What the mmfffff is up with Hotmail mmmfffffffff account temporarily unavailable my mmmmmmmmffffffuckin' Microsoft.

Sunday, February 10, 2002
Really interesting report on 60 Minutes tonight about the marketing of fast food to kids and the current child obesity rate. It included an interview with Eric Schlosser, the author of Fast Food Nation, who is, as you might expect, extremely knowledgeable about the subject. CBS's treatment of the marketing reminded me of PBS's Merchants of Cool program from last year in that it was pretty obvious, with lots of look-how-these-media-conglomerates-are-throwing-this-in-our-kids'-faces-and-they're-just-loving-it. However, you have to look at it with a skeptical eye, since McDonalds, and BK and just about every other fast food company on the planet advertises on CBS. The network can only expose so much before coveted ad dollars get taken away. Still, good segment.

Friday, February 8, 2002
It's kind of hard to believe, but tomorrow will mark the one-year anniversary of this site. I originally started doing this as a writing exercise so the act of writing would seem more comfortable to me -- you know, trying to make it a little less painful so I'd procrastinate less and write more. I'd fallen out of the habit, so I told myself that I needed to do at least ten minutes' worth of writing each day, but I knew I'd never keep to that unless I knew someone -- anyone -- was reading. So here we are. It's worked to a certain degree in that writing articles is less of a chore, but what's been most interesting about doing this is the people I've come into contact with since a year ago. I've met (or e-met) a few cool people, re-connected with a few friends from college, and, if you can believe this, met (or e-met) someone who is actually engaged to a friend from college. (Right now my mom is thinking what a small world we live in -- oh yeah, my increasingly web-savvy mom found the site on her very own doing a little web search and can now keep tabs on me. She's so happy. Hi mom!)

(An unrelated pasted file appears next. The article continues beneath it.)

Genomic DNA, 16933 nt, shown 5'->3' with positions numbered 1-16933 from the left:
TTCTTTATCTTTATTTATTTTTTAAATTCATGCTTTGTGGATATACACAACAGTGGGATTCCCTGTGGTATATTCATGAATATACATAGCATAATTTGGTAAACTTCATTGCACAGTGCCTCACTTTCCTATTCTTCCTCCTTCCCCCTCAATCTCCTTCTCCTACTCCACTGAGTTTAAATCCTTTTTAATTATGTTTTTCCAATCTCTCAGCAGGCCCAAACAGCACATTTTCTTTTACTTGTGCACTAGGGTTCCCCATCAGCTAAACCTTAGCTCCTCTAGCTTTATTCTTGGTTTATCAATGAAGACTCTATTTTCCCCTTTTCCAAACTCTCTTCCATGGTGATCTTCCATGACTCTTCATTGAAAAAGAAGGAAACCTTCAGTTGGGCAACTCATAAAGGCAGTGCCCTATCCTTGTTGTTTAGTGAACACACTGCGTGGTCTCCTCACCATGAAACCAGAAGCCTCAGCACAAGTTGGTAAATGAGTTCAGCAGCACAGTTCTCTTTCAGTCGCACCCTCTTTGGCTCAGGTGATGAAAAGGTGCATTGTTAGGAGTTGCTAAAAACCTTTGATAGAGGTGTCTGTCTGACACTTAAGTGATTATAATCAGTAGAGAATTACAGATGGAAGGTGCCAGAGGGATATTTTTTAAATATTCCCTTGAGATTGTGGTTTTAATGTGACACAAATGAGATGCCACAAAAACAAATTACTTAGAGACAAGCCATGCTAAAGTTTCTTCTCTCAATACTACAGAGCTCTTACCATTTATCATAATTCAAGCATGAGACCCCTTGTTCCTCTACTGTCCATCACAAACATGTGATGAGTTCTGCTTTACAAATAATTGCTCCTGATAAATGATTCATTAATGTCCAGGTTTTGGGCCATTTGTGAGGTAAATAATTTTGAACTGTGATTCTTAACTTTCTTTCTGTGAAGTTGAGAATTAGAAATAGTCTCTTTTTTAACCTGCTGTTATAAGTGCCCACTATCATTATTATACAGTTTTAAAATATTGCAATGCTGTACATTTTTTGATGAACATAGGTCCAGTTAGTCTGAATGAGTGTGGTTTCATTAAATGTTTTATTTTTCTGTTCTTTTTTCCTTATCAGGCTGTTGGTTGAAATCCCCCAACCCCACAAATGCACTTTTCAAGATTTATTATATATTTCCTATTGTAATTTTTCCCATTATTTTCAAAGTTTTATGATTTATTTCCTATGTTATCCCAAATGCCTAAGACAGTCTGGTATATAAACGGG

Also, it has been cathartic to get some thoughts out every day. So I'm keeping on with it. The experiment continues.

Thursday, February 7, 2002
I spent about a half hour this morning laughing hysterically from the stick figure drawings on Seriously. I was crying from laughing so hard. Favorites include I have a banana in my ear, why is it so green, it wasn't that big in the catalog, and what's in your shoes. I guess it was mostly funny because one of my students kept explaining what was happening in the drawings, and I was laughing at her more than I was laughing at the pictures, but either way, goddamn, I laughed like crazy.

Tuesday, February 5, 2002
I frequently take a look at's top-selling CDs to see if there's anything hot and new that I might be interested in. Usually it's about what you'd expect: the same new popular bands with a few old popular bands sprinkled in for good measure. But this evening, right there at number 78, was Free To Be You And Me. Come on, you remember...Marlo Thomas's feminist album for kids. I loved this when I was little. I saw it a few times on 16mm film in grade school, and my mom frequently borrowed the record from the local library for me. I remember really liking the "Boy Meets Girl" sketch with Mel Brooks and Marlo Thomas, where they're both babies and they each guess their gender wrong and then play into existing stereotypes, only to find out that even though they're not what they thought they are, they can still do whatever they want, regardless of gender. (It's really interesting, and far far ahead of its time in terms of children's entertainment.) I actually bought myself a copy of this CD five or six years ago, but I'm very curious as to why it's suddenly so hot that it's on Amazon's list. Anyone know?